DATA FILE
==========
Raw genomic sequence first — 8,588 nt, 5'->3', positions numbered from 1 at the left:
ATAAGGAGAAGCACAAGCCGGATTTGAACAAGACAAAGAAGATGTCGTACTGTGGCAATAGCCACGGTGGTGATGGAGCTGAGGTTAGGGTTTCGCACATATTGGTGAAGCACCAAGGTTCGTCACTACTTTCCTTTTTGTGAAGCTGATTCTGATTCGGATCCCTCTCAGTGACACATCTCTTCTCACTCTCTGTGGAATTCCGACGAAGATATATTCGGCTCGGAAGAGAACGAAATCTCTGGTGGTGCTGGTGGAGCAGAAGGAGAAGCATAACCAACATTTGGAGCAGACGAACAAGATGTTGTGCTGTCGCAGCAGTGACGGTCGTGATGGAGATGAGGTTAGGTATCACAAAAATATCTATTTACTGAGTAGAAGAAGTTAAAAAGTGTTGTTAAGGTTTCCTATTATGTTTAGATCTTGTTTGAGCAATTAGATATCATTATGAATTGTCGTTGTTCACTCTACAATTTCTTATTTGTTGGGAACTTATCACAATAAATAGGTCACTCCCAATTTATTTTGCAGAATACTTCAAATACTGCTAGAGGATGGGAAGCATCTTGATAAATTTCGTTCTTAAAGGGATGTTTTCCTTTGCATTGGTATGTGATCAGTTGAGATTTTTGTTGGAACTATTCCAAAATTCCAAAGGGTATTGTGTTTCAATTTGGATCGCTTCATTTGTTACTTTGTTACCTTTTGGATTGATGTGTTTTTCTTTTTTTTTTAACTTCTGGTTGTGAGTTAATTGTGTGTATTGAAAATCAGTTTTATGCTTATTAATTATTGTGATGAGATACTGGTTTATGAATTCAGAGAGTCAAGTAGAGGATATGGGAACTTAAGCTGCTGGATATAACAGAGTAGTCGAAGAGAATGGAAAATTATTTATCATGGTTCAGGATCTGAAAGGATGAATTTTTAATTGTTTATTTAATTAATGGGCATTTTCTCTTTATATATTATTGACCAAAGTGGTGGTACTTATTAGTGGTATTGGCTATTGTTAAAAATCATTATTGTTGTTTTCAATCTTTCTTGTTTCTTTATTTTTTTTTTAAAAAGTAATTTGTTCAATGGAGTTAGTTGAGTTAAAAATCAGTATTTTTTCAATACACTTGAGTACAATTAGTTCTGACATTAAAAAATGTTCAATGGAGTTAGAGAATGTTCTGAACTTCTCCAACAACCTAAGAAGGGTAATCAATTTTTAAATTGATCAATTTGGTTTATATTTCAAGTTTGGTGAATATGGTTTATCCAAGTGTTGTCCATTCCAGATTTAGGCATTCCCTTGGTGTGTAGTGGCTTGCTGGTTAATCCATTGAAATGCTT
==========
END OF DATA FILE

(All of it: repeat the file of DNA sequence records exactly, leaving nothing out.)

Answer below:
Raw genomic sequence first — 8,588 nt, 5'->3', positions numbered from 1 at the left:
ATAAGGAGAAGCACAAGCCGGATTTGAACAAGACAAAGAAGATGTCGTACTGTGGCAATAGCCACGGTGGTGATGGAGCTGAGGTTAGGGTTTCGCACATATTGGTGAAGCACCAAGGTTCGTCACTACTTTCCTTTTTGTGAAGCTGATTCTGATTCGGATCCCTCTCAGTGACACATCTCTTCTCACTCTCTGTGGAATTCCGACGAAGATATATTCGGCTCGGAAGAGAACGAAATCTCTGGTGGTGCTGGTGGAGCAGAAGGAGAAGCATAACCAACATTTGGAGCAGACGAACAAGATGTTGTGCTGTCGCAGCAGTGACGGTCGTGATGGAGATGAGGTTAGGTATCACAAAAATATCTATTTACTGAGTAGAAGAAGTTAAAAAGTGTTGTTAAGGTTTCCTATTATGTTTAGATCTTGTTTGAGCAATTAGATATCATTATGAATTGTCGTTGTTCACTCTACAATTTCTTATTTGTTGGGAACTTATCACAATAAATAGGTCACTCCCAATTTATTTTGCAGAATACTTCAAATACTGCTAGAGGATGGGAAGCATCTTGATAAATTTCGTTCTTAAAGGGATGTTTTCCTTTGCATTGGTATGTGATCAGTTGAGATTTTTGTTGGAACTATTCCAAAATTCCAAAGGGTATTGTGTTTCAATTTGGATCGCTTCATTTGTTACTTTGTTACCTTTTGGATTGATGTGTTTTTCTTTTTTTTTTAACTTCTGGTTGTGAGTTAATTGTGTGTATTGAAAATCAGTTTTATGCTTATTAATTATTGTGATGAGATACTGGTTTATGAATTCAGAGAGTCAAGTAGAGGATATGGGAACTTAAGCTGCTGGATATAACAGAGTAGTCGAAGAGAATGGAAAATTATTTATCATGGTTCAGGATCTGAAAGGATGAATTTTTAATTGTTTATTTAATTAATGGGCATTTTCTCTTTATATATTATTGACCAAAGTGGTGGTACTTATTAGTGGTATTGGCTATTGTTAAAAATCATTATTGTTGTTTTCAATCTTTCTTGTTTCTTTATTTTTTTTTTAAAAAGTAATTTGTTCAATGGAGTTAGTTGAGTTAAAAATCAGTATTTTTTCAATACACTTGAGTACAATTAGTTCTGACATTAAAAAATGTTCAATGGAGTTAGAGAATGTTCTGAACTTCTCCAACAACCTAAGAAGGGTAATCAATTTTTAAATTGATCAATTTGGTTTATATTTCAAGTTTGGTGAATATGGTTTATCCAAGTGTTGTCCATTCCAGATTTAGGCATTCCCTTGGTGTGTAGTGGCTTGCTGGTTAATCCATTGAAATGCTT